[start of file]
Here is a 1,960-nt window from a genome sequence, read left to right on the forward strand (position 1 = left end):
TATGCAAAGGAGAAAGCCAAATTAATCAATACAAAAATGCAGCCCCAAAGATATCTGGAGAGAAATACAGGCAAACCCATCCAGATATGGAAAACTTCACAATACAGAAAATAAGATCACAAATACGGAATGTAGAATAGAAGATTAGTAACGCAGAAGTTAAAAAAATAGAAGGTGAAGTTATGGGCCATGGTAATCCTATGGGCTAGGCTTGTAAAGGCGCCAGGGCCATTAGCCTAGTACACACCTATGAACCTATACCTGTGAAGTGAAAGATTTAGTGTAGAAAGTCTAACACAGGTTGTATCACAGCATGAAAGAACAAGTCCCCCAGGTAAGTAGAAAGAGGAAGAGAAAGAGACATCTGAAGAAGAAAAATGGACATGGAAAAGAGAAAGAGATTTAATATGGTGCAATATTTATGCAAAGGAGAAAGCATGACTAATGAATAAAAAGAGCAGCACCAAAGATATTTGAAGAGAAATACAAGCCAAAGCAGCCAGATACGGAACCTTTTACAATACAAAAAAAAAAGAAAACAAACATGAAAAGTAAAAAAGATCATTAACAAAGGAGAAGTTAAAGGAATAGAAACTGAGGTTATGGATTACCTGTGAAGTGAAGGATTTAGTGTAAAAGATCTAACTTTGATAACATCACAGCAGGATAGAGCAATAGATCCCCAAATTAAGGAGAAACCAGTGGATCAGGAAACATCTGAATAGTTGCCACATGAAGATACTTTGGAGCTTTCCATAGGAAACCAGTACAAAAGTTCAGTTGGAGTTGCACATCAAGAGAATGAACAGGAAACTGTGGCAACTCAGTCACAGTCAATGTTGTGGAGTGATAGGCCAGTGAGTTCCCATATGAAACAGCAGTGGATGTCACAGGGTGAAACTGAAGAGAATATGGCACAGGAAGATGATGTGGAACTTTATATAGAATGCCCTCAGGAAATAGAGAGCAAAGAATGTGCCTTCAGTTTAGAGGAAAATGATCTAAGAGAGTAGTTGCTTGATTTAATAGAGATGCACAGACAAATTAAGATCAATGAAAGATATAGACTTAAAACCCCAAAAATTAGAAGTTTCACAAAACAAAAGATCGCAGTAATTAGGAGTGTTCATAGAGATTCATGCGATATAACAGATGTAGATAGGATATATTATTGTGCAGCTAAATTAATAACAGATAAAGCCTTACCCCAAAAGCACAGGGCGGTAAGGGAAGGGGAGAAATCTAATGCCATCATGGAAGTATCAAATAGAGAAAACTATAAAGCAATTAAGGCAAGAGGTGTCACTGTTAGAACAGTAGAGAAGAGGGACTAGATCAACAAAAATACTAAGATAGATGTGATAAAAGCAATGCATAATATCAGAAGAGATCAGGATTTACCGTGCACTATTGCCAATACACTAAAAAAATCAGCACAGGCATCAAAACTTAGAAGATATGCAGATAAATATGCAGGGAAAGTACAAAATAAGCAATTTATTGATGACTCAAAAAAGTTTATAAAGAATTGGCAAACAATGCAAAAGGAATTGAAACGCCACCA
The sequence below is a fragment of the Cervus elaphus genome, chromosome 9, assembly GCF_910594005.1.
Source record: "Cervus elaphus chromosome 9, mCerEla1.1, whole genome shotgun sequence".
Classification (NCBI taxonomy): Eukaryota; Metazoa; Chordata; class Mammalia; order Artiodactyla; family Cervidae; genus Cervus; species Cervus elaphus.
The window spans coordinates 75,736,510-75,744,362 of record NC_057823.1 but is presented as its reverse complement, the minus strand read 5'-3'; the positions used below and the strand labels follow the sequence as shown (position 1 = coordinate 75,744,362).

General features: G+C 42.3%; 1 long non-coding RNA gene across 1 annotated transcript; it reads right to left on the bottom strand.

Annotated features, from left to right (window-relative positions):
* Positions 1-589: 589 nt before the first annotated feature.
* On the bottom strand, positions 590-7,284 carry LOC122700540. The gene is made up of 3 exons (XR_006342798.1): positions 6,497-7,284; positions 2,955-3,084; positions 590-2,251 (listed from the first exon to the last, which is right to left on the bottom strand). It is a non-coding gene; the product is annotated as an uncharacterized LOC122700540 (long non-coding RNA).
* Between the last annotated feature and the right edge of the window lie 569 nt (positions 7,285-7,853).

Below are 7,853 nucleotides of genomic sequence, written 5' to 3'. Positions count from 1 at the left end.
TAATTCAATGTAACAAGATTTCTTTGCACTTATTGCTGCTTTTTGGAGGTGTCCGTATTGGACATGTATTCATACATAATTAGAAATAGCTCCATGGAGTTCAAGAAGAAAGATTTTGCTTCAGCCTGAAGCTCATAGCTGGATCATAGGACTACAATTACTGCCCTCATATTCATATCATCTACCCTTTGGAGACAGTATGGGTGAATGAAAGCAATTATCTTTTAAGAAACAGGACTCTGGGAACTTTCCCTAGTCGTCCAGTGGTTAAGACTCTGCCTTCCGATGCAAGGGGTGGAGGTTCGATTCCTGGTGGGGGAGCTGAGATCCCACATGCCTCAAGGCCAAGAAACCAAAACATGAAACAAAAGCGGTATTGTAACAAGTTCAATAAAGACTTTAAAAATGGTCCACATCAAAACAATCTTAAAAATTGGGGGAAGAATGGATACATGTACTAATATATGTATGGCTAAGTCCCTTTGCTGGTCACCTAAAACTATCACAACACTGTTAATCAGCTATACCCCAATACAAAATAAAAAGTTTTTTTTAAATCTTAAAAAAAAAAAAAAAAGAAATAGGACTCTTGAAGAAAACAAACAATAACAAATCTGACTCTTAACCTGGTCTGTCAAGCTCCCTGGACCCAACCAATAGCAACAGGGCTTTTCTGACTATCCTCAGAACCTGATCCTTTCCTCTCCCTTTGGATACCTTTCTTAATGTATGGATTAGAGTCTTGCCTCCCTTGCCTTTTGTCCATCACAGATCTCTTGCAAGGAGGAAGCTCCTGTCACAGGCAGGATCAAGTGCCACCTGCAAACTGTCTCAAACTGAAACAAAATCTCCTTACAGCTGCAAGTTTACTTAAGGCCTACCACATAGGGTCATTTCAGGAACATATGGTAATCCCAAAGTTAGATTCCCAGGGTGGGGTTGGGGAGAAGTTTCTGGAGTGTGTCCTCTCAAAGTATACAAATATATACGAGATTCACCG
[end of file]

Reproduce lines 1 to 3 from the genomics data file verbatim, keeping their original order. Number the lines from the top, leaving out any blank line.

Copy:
Here is a 1,960-nt window from a genome sequence, read left to right on the forward strand (position 1 = left end):
TATGCAAAGGAGAAAGCCAAATTAATCAATACAAAAATGCAGCCCCAAAGATATCTGGAGAGAAATACAGGCAAACCCATCCAGATATGGAAAACTTCACAATACAGAAAATAAGATCACAAATACGGAATGTAGAATAGAAGATTAGTAACGCAGAAGTTAAAAAAATAGAAGGTGAAGTTATGGGCCATGGTAATCCTATGGGCTAGGCTTGTAAAGGCGCCAGGGCCATTAGCCTAGTACACACCTATGAACCTATACCTGTGAAGTGAAAGATTTAGTGTAGAAAGTCTAACACAGGTTGTATCACAGCATGAAAGAACAAGTCCCCCAGGTAAGTAGAAAGAGGAAGAGAAAGAGACATCTGAAGAAGAAAAATGGACATGGAAAAGAGAAAGAGATTTAATATGGTGCAATATTTATGCAAAGGAGAAAGCATGACTAATGAATAAAAAGAGCAGCACCAAAGATATTTGAAGAGAAATACAAGCCAAAGCAGCCAGATACGGAACCTTTTACAATACAAAAAAAAAAGAAAACAAACATGAAAAGTAAAAAAGATCATTAACAAAGGAGAAGTTAAAGGAATAGAAACTGAGGTTATGGATTACCTGTGAAGTGAAGGATTTAGTGTAAAAGATCTAACTTTGATAACATCACAGCAGGATAGAGCAATAGATCCCCAAATTAAGGAGAAACCAGTGGATCAGGAAACATCTGAATAGTTGCCACATGAAGATACTTTGGAGCTTTCCATAGGAAACCAGTACAAAAGTTCAGTTGGAGTTGCACATCAAGAGAATGAACAGGAAACTGTGGCAACTCAGTCACAGTCAATGTTGTGGAGTGATAGGCCAGTGAGTTCCCATATGAAACAGCAGTGGATGTCACAGGGTGAAACTGAAGAGAATATGGCACAGGAAGATGATGTGGAACTTTATATAGAATGCCCTCAGGAAATAGAGAGCAAAGAATGTGCCTTCAGTTTAGAGGAAAATGATCTAAGAGAGTAGTTGCTTGATTTAATAGAGATGCACAGACAAATTAAGATCAATGAAAGATATAGACTTAAAACCCCAAAAATTAGAAGTTTCACAAAACAAAAGATCGCAGTAATTAGGAGTGTTCATAGAGATTCATGCGATATAACAGATGTAGATAGGATATATTATTGTGCAGCTAAATTAATAACAGATAAAGCCTTACCCCAAAAGCACAGGGCGGTAAGGGAAGGGGAGAAATCTAATGCCATCATGGAAGTATCAAATAGAGAAAACTATAAAGCAATTAAGGCAAGAGGTGTCACTGTTAGAACAGTAGAGAAGAGGGACTAGATCAACAAAAATACTAAGATAGATGTGATAAAAGCAATGCATAATATCAGAAGAGATCAGGATTTACCGTGCACTATTGCCAATACACTAAAAAAATCAGCACAGGCATCAAAACTTAGAAGATATGCAGATAAATATGCAGGGAAAGTACAAAATAAGCAATTTATTGATGACTCAAAAAAGTTTATAAAGAATTGGCAAACAATGCAAAAGGAATTGAAACGCCACCA
The sequence below is a fragment of the Cervus elaphus genome, chromosome 9, assembly GCF_910594005.1.